CBK calls for reduced fees for digital and mobile payment platforms

Currencies

CBK calls for reduced fees for digital and mobile payment platforms


Patrick Njoroge, Governor of the Central Bank of Kenya. PICTURES | NJAU SALATON | NMG

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Summary

  • Mobile and internet-based payment platforms charge relatively higher fees for cash transfers and payments compared to banks.
  • The regulator says in the National Payments Strategy 2022-2025 document that the recent reduction in fees charged by mandated digital platforms in the wake of the Covid-19 pandemic has not gone far enough.
  • Safaricom’s M-Pesa platform, which has the largest market share in the mobile money category, has reduced its fees by up to 45% for low-value transactions.

The Central Bank of Kenya (CBK) has asked digital payment service providers, including mobile money companies, to reduce their prices, arguing that they have the leeway to charge customers less.

Mobile and internet-based payment platforms charge relatively higher fees for cash transfers and payments compared to banks.

The regulator says in the National Payments Strategy 2022-2025 document that the recent reduction in fees charged by mandated digital platforms in the wake of the Covid-19 pandemic has not gone far enough.

Safaricom’s #ticker:SCOM M-Pesa platform, which has the largest market share in the mobile money category, has reduced its fees by up to 45% for low-value transactions.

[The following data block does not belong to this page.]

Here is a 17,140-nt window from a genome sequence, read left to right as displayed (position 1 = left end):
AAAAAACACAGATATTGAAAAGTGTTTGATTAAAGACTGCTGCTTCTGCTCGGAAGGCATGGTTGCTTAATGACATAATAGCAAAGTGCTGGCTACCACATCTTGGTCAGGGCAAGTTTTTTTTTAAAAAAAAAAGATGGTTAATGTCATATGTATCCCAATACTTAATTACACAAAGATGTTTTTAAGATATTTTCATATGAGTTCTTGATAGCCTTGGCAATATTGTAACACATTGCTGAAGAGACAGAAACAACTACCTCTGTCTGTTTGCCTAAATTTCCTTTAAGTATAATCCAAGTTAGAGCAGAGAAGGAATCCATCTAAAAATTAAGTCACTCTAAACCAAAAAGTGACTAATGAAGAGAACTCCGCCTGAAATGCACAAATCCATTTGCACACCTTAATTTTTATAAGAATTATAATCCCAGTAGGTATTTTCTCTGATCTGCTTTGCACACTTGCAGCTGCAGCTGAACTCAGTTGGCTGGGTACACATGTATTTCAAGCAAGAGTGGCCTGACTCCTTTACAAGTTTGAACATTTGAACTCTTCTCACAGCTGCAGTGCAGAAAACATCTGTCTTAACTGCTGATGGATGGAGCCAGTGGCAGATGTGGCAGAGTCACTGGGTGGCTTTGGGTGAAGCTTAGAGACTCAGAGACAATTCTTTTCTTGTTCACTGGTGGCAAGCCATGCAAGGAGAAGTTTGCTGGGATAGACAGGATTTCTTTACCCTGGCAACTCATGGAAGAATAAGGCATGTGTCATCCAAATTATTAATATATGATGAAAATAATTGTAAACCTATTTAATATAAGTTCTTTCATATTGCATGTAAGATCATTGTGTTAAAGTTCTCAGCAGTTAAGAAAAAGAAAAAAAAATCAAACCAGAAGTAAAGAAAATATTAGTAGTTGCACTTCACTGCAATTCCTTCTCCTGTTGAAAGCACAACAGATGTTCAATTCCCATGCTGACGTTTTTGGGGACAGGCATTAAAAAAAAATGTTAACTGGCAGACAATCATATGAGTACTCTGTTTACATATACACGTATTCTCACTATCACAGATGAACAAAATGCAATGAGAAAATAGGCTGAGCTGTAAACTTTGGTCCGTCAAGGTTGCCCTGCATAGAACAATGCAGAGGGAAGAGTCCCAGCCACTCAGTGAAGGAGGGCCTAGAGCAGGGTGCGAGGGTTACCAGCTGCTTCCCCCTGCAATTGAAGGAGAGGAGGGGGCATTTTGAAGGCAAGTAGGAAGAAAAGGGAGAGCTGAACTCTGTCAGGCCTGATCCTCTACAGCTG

“Prices and tariffs for some payment services can be high in relative terms, while others are not easily understood by the average customer, the regulator says in the strategy paper.

“CBK is committed, working with the industry, to changing this reality and ensuring that the benefits of digitization are translated into affordable, transparent and customer-centric payment services.”

The CBK said the goals will be achieved through the gradual implementation of pricing principles that require balancing “short-term business objectives with long-term sustainable growth.”

They also aim to set the price of services in a way that is commensurate with low-value payments and other “public good” payments.

Mobile and digital platforms are more expensive than banks, due to higher prices and narrow bands of transactions they offer.

When sending 501 shillings to 10,000 shillings within the M-Pesa ecosystem, fees ranging from 12 shillings to 97 shillings may be charged depending on the amount transferred.

Sending 501 shillings to 10,000 shillings using Pesalink, the person-to-person payment service for banks, the fee is 40 shillings fixed.

Pesalink also allows a maximum of 999,999 shillings to be sent for a fee of 250 shillings, while a similar transaction using M-Pesa will cost over 600 shillings and take days due to higher platform fees and the daily transaction limit of 300,000 shillings.

The regulator’s push to reduce fees on digital payment platforms is seen as a move to bring greater equality in access to financial services. Most users of digital payment platforms are low-income people, which means they are charged more in fees based on their income or net worth.

Payment platforms first emerged to fill the void left by traditional banking services, including the need for instant micropayments.

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About Matthew R. Dailey

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